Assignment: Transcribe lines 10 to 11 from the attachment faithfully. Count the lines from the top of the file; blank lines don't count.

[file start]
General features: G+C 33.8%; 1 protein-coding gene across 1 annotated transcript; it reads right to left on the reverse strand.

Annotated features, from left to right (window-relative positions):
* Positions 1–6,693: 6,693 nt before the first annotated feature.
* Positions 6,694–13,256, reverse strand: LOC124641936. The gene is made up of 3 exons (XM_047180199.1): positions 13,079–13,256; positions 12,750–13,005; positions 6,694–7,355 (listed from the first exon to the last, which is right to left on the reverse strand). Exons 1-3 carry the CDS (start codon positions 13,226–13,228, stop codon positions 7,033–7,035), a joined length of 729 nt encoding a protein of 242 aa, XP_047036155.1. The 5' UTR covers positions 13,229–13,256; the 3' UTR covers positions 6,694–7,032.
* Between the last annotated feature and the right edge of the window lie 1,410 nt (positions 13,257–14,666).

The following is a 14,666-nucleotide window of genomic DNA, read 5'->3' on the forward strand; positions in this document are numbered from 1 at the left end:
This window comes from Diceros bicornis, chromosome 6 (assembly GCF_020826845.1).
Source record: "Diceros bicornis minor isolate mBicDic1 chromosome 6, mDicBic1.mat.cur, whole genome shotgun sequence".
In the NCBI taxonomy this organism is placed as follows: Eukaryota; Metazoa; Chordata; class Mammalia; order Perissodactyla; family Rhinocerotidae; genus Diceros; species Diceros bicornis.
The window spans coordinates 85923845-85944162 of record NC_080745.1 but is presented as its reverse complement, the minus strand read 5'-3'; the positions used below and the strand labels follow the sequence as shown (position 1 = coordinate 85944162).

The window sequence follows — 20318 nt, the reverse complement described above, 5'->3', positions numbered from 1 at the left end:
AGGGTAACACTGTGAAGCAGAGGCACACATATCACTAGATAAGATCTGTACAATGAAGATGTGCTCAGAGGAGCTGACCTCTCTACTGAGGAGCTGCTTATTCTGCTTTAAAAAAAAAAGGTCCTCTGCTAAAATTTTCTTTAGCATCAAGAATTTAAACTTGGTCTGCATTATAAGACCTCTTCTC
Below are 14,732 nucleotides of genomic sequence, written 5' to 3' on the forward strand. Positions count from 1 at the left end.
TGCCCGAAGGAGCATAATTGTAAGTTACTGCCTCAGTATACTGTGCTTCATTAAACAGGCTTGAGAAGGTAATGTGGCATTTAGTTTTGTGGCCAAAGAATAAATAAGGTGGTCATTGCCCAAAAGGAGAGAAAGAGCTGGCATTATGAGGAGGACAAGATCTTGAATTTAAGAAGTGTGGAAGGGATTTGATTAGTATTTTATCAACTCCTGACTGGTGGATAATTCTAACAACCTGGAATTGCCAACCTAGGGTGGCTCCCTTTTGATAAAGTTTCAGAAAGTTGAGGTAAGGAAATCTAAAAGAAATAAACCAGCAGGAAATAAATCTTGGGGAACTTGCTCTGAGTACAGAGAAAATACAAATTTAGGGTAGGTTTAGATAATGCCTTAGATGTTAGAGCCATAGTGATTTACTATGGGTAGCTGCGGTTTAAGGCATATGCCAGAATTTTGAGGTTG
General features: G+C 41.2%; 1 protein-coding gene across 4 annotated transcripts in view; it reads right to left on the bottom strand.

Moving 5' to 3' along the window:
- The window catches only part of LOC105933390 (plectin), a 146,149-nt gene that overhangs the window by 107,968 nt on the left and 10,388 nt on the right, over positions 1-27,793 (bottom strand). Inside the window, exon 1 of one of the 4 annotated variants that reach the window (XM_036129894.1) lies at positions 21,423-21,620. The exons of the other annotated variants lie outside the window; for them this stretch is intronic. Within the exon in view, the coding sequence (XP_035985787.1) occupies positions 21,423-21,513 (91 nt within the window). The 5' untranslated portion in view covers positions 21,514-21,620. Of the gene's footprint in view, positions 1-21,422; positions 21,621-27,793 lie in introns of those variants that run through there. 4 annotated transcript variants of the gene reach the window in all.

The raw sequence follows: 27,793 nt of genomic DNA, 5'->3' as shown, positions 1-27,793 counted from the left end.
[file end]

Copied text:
The window spans coordinates 85923845-85944162 of record NC_080745.1 but is presented as its reverse complement, the minus strand read 5'-3'; the positions used below and the strand labels follow the sequence as shown (position 1 = coordinate 85944162).

The window sequence follows — 20318 nt, the reverse complement described above, 5'->3', positions numbered from 1 at the left end: